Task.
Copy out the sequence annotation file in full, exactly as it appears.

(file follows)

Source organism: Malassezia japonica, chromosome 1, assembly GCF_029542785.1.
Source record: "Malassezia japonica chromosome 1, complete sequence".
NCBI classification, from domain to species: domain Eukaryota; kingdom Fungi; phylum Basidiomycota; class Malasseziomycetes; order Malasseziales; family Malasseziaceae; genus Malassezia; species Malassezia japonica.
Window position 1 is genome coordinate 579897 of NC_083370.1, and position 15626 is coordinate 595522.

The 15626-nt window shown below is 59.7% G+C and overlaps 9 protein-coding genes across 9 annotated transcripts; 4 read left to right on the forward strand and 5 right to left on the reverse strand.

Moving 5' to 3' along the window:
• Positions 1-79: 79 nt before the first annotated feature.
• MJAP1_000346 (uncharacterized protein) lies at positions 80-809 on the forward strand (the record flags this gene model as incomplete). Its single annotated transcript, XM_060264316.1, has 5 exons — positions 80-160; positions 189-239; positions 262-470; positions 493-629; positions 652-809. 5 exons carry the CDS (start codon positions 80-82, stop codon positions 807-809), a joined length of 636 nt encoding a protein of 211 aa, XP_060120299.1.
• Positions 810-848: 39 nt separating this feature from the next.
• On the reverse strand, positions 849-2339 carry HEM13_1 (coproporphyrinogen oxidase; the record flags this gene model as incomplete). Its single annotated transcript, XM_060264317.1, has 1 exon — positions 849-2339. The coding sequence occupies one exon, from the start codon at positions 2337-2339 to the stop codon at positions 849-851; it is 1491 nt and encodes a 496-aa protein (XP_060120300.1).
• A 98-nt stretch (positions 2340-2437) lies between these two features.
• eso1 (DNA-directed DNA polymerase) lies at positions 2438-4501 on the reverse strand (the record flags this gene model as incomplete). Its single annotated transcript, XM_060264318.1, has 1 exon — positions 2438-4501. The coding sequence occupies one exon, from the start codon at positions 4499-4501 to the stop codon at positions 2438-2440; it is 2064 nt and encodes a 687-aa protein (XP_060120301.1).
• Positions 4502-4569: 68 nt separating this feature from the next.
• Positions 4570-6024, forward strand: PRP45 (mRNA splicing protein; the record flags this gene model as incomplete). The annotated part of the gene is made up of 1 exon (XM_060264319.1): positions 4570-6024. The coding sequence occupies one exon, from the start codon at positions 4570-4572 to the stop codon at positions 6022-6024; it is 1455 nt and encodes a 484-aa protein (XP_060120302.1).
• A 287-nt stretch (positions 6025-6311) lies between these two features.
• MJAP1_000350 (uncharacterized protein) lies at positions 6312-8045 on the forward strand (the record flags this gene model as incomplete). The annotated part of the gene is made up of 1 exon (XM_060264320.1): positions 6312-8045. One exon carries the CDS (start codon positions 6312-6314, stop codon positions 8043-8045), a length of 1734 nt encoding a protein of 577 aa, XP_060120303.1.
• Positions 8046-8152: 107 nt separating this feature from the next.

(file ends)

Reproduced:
Source organism: Malassezia japonica, chromosome 1, assembly GCF_029542785.1.
Source record: "Malassezia japonica chromosome 1, complete sequence".
NCBI classification, from domain to species: domain Eukaryota; kingdom Fungi; phylum Basidiomycota; class Malasseziomycetes; order Malasseziales; family Malasseziaceae; genus Malassezia; species Malassezia japonica.
Window position 1 is genome coordinate 579897 of NC_083370.1, and position 15626 is coordinate 595522.

The 15626-nt window shown below is 59.7% G+C and overlaps 9 protein-coding genes across 9 annotated transcripts; 4 read left to right on the forward strand and 5 right to left on the reverse strand.

Moving 5' to 3' along the window:
• Positions 1-79: 79 nt before the first annotated feature.
• MJAP1_000346 (uncharacterized protein) lies at positions 80-809 on the forward strand (the record flags this gene model as incomplete). Its single annotated transcript, XM_060264316.1, has 5 exons — positions 80-160; positions 189-239; positions 262-470; positions 493-629; positions 652-809. 5 exons carry the CDS (start codon positions 80-82, stop codon positions 807-809), a joined length of 636 nt encoding a protein of 211 aa, XP_060120299.1.
• Positions 810-848: 39 nt separating this feature from the next.
• On the reverse strand, positions 849-2339 carry HEM13_1 (coproporphyrinogen oxidase; the record flags this gene model as incomplete). Its single annotated transcript, XM_060264317.1, has 1 exon — positions 849-2339. The coding sequence occupies one exon, from the start codon at positions 2337-2339 to the stop codon at positions 849-851; it is 1491 nt and encodes a 496-aa protein (XP_060120300.1).
• A 98-nt stretch (positions 2340-2437) lies between these two features.
• eso1 (DNA-directed DNA polymerase) lies at positions 2438-4501 on the reverse strand (the record flags this gene model as incomplete). Its single annotated transcript, XM_060264318.1, has 1 exon — positions 2438-4501. The coding sequence occupies one exon, from the start codon at positions 4499-4501 to the stop codon at positions 2438-2440; it is 2064 nt and encodes a 687-aa protein (XP_060120301.1).
• Positions 4502-4569: 68 nt separating this feature from the next.
• Positions 4570-6024, forward strand: PRP45 (mRNA splicing protein; the record flags this gene model as incomplete). The annotated part of the gene is made up of 1 exon (XM_060264319.1): positions 4570-6024. The coding sequence occupies one exon, from the start codon at positions 4570-4572 to the stop codon at positions 6022-6024; it is 1455 nt and encodes a 484-aa protein (XP_060120302.1).
• A 287-nt stretch (positions 6025-6311) lies between these two features.
• MJAP1_000350 (uncharacterized protein) lies at positions 6312-8045 on the forward strand (the record flags this gene model as incomplete). The annotated part of the gene is made up of 1 exon (XM_060264320.1): positions 6312-8045. One exon carries the CDS (start codon positions 6312-6314, stop codon positions 8043-8045), a length of 1734 nt encoding a protein of 577 aa, XP_060120303.1.
• Positions 8046-8152: 107 nt separating this feature from the next.